The Importance of a Strong Password

Unless you’ve been living under a rock, you’re bound to have heard warnings about password security. Never share your password. Never use the default password (like Relish01). Never use an easy-to-guess password (like 123Password or Sarah1984). No matter what industry you work in, chances are, you’re hearing more about these password “rules” at your job. High-profile security breach scandals, like the Talk Talk information breach and the Sony hack, have more business owners and companies taking steps to ensure that their network, and the sensitive information stored on it, is safe and secure.

Although most people do their best to adhere to their employers’ password security guidelines, many are still unsure of why these password protocols are even effective. I recently worked with a small building construction firm to help them get up to speed on security protocols. One of the questions asked during our initial meeting helped to give me some perspective on how password security is still viewed by many people today.

“I work in accounts. I understand I shouldn’t leave my passwords just lying around my desk, because a colleague could use my login. But I don’t understand how using a longer, more complicated password (with a capital letter, number, symbol etc.) would make any difference. No one could guess my password.” 

I kept my composure and explained that hackers are always trying to get their hands on sensitive financial information; it’s what they do. Understanding how they do it is key to understanding why complicated passwords and more advanced security techniques like multi-factor authentication are now more important than ever before.

So, how do hackers go about stealing passwords in order to infiltrate a network and gain access to sensitive information like the database, banking information etc.? Today, there are three common methods used to break into a password-protected system:

1. Brute Force Attack

The hacker uses a computer program or script to try to log in with possible password combinations, usually starting with the easiest-to-guess passwords. If a hacker has a company list, he or she can easily guess usernames. If even one of the users has a “123Password”, the pesky hacker may eventually be able to get in.

2. Dictionary Attack

A hacker uses a program or script to try to login by cycling through combinations of common words online word banks.

“In contrast with a brute force attack, where a large proportion key space is searched systematically, a dictionary attack tries only those possibilities which are most likely to succeed typically derived from a list of words from dictionaries. Generally, dictionary attacks succeed because many people have a tendency to choose passwords which are short (7 characters or fewer), such as single words found in dictionaries or simple, easily predicted variations on words, such as appending a digit.”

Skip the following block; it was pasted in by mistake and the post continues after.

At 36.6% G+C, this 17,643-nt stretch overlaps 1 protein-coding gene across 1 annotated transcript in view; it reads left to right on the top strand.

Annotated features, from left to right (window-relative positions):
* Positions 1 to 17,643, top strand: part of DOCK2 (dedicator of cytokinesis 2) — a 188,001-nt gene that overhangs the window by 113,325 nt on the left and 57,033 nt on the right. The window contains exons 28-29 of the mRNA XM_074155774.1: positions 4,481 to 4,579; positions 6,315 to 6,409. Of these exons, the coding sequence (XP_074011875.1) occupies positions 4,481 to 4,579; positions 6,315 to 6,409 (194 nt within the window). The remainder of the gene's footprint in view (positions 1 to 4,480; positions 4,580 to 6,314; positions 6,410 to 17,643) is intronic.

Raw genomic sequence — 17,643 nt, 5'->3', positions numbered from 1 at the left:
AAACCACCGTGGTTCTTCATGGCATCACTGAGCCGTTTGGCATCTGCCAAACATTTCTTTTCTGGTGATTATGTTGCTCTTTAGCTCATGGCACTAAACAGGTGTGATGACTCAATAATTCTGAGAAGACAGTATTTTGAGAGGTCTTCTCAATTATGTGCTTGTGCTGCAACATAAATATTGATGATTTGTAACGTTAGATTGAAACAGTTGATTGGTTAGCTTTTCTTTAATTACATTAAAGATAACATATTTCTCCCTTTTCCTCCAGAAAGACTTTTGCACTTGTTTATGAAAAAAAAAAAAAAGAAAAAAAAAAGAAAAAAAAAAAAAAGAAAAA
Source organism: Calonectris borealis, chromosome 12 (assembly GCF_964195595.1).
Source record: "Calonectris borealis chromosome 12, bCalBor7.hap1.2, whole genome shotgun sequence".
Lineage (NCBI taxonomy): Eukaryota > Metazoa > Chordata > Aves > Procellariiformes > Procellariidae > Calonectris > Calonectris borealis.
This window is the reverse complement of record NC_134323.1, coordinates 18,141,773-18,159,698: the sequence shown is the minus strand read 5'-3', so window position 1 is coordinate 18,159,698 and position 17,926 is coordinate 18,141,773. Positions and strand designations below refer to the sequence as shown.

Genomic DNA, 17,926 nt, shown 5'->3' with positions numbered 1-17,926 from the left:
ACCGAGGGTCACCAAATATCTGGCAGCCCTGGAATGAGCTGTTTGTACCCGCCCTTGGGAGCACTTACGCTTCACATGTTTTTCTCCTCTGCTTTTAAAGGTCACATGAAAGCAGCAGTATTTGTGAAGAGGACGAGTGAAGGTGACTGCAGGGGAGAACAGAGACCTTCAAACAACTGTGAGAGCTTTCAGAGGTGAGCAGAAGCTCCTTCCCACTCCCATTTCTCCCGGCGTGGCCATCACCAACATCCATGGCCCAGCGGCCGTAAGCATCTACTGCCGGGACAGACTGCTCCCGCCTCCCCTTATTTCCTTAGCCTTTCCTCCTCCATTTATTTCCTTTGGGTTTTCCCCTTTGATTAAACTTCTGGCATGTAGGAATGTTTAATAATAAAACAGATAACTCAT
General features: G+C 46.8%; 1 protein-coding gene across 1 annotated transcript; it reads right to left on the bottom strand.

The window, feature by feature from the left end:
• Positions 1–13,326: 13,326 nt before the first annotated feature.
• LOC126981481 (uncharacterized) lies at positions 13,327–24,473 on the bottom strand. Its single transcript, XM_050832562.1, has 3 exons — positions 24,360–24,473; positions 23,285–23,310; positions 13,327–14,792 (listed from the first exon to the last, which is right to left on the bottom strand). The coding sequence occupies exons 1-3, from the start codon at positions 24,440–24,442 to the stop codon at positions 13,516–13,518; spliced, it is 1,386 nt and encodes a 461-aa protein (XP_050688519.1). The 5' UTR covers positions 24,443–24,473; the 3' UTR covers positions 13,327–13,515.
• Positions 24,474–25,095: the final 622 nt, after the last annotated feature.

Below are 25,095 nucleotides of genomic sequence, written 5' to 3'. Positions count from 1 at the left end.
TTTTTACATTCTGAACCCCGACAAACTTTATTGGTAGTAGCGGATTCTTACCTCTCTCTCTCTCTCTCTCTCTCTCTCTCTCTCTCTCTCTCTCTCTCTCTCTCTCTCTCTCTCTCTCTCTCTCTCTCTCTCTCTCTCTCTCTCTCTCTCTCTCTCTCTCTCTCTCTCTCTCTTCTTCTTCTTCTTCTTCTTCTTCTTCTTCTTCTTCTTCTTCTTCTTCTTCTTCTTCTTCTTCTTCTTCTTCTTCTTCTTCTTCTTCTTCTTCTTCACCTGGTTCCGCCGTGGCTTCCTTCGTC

3. Key Logger Attack

A hacker uses a program to track all of a user’s keystrokes. And at the end of the day, everything the user has typed—including their login IDs and passwords—have been recorded. A key logger attack is different than a brute force or dictionary attack in many ways. Not the least of which, the key logging program used is malware/or virus that must first make it onto the user’s device (often the user is tricked into downloading it by clicking on a link in an email). Key logger attacks are a little different because a stronger password doesn’t provide much protection against them, which is one reason that two-factor authentication (2FA) is becoming a must-have for businesses.

With two-factor authentication (also called multi-factor authentication, 2FA and advanced authentication), a user is required to not only provide a password to gain access to the system, but also a another security “factor,” like a unique one-time access code generated from a token device or secure mobile app on their smartphone. A network protected by MFA is nearly impenetrable to an outside attack; even if a hacker is able to attain a system password, the hacker won’t be able to provide the needed second security factor. 

The use of two-factor authentication is growing rapidly. Facebook, Google, PayPal now all offer 2FA options. The security guidelines for many agencies and industries (including financial insinuations, online retailers, and the MI5) require 2FA for anyone trying to log in off-site.

Nazrul Hoque – 01 March 2019